Hon. J.H. Mensah (MP)
Senior Minister 

at the International Conference on Financing for Development 

Monterrey, Mexico 
March 21, 2002

Mr. President,
Secretary-General Annan, our Compatriot,
Your Excellencies Heads of State and Government, 
Heads of Multilateral Agencies,
Distinguished Ladies and Gentlemen,

It is my honour to represent His Excellency President J.A. Kufuor at this landmark summit on Financing for Development and to convey his regrets at not being able to attend it personally. I wish also in his name to thank the UN and other organizing agencies, and you yourself, Excellency, our Mexican brothers and especially, the people of Monterrey, for the warm hospitality and the excellent facilities provided for this Conference.

The United Nations stands today as a towering symbol of the universal recognition that we are each our brother's keeper and must face together the challenge of making the world a better place for all.

The skeptics and critics cannot take away the fact that past United Nations conferences and summits have been able to build on the vision of the founding fathers to consolidate many important gains for humanity: fundamental human and political rights; the dignity and equality of women; protection of children; the right to education, work and shelter; preservation of the environment, and equity in international economic relations. But we know through the bitter experience of repeated economic reversals and continuing insecurity, through the widening economic and social gaps between and within countries, that addressing the conditions for financing development in a comprehensive manner holds the key to building a world that we can all be proud of.

To justify all the expense and trouble of organizing this conference, we in the delegation of Ghana think that together the nations of the world should, and believe that they can, fashion powerful new instruments and relationships for mobilizing the massive volumes of financing that will be required just to address the deficiencies in the economic and social infrastructure of Africa alone. And yet unless the hundreds of millions of people subsisting in needless poverty in Africa are brought within the mainstream of the global economy as other nations race ahead under the stimulus of modern technology, the whole world will be the loser.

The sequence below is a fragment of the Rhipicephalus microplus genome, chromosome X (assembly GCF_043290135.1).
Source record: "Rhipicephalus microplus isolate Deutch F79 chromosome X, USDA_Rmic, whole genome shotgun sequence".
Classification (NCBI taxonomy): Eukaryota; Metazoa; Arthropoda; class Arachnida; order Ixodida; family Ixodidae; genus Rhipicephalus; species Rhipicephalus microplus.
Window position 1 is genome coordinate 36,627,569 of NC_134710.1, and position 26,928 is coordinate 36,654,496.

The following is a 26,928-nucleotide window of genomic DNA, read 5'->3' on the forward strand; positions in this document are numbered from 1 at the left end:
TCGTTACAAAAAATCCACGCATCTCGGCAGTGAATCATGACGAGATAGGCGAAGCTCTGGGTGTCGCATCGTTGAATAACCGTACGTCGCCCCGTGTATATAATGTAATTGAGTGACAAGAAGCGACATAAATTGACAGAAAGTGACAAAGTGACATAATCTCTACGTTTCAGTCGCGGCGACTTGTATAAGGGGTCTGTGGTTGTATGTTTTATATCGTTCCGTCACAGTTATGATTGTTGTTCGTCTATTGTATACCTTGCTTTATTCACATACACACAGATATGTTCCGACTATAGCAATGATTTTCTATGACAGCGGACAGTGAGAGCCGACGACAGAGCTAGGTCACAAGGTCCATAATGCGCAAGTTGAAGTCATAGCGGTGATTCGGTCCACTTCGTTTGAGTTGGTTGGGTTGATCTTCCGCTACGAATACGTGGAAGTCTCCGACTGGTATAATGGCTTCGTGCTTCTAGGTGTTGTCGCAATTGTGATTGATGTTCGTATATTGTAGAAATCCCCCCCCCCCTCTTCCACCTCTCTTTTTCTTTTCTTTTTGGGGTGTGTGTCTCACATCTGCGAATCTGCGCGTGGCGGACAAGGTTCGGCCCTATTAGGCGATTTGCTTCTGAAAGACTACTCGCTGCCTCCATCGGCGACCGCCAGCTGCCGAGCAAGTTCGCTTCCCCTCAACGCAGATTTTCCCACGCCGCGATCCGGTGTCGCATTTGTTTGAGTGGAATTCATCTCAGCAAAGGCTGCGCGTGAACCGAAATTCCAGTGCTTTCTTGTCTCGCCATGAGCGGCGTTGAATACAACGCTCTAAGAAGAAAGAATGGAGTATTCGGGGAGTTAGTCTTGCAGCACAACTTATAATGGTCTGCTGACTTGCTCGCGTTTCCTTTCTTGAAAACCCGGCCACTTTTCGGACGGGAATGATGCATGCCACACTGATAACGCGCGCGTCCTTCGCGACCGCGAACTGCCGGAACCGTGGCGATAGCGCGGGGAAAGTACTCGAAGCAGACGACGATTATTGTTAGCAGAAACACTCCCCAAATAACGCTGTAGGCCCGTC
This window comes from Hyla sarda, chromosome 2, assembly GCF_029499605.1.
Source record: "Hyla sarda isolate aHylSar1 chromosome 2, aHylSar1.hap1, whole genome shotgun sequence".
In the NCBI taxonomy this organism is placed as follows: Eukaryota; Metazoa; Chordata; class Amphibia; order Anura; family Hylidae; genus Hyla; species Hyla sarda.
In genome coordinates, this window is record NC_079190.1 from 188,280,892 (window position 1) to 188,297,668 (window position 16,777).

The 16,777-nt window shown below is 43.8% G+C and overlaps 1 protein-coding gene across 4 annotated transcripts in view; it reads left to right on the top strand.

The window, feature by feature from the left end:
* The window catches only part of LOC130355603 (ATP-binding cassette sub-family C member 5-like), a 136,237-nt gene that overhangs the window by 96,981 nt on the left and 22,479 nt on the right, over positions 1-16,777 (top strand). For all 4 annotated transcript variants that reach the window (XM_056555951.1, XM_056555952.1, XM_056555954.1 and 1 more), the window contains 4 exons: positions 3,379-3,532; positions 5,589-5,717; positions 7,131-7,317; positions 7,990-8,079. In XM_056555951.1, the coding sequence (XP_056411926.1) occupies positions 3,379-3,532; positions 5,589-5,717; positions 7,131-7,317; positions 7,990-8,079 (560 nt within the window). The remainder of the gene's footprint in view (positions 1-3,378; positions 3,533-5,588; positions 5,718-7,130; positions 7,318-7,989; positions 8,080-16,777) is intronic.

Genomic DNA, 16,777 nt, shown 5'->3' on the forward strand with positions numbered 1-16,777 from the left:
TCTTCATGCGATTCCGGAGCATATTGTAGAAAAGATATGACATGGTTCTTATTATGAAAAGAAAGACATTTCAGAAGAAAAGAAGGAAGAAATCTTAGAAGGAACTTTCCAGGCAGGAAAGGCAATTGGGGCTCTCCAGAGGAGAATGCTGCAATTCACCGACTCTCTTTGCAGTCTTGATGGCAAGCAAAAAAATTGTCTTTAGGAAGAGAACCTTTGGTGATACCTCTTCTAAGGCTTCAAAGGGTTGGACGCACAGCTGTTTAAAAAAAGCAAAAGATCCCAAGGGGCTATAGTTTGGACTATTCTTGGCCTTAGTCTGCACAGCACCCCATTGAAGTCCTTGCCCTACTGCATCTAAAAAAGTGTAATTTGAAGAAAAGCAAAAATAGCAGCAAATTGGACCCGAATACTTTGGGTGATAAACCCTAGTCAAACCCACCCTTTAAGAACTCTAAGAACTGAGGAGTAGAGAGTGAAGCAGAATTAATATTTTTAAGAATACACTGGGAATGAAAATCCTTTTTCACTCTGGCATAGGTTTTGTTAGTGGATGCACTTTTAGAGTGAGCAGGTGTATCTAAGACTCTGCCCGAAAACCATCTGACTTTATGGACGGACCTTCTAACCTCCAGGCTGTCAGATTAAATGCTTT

We, therefore, take heart in noting that the impulse of solidarity is still alive among the world's leaders. The government of Ghana salutes the President of the United States for reversing a long-lived downward trend and offering substantial amounts of additional financing for international development. We salute equally the decision of the governments of the European Union to break the long stagnation in fulfilling the commitments made between 1968 and 1972 in New Delhi and Santiago to allocate 0.7% of GNP to official development assistance.

It feels as if we stand on the threshold of a new Marshall Plan era. We trust that innovative modalities for channeling this solidarity will be fashioned out in the follow-up work to this Conference.

In particular, the delegation of Ghana would offer the idea of a third, grant aid window at the World Bank as a possible innovation. We recall that the IDA window itself was added to the Bank's structure in the light of the experience with that first window. Monterrey could profitably lead to another step forward in these institutional arrangements.

Our country is well acquainted with the suffocating effects of unsustainable debt and the trauma of seeking debt relief. Some of the modalities and principles of financing that went into the reconstruction of Europe after 1945 must surely go into the prorgrammes of partnership that are negotiated after Monterrey to bring Africa and other developing regions into the mainstream of the world economy. In the absence of some such bold initiatives, it is difficult to envisage how the lofty humanist goals of the Millennium Declaration could be attained.

If the private sector is to perform the leading role now universally assigned to it in international development, then the public authorities need to proceed rapidly with their task of building the infrastructure, training the manpower and enforcing the rule of law under secure democratic governance.

Time does not permit me to do more than mention the crucial contribution that freer and fairer trade should also make to this enterprise of changing peoples' lives. But we trust that other opportunities will offer themselves to further pursue that dialogue.
Once more, I thank you and your country for your hospitality.

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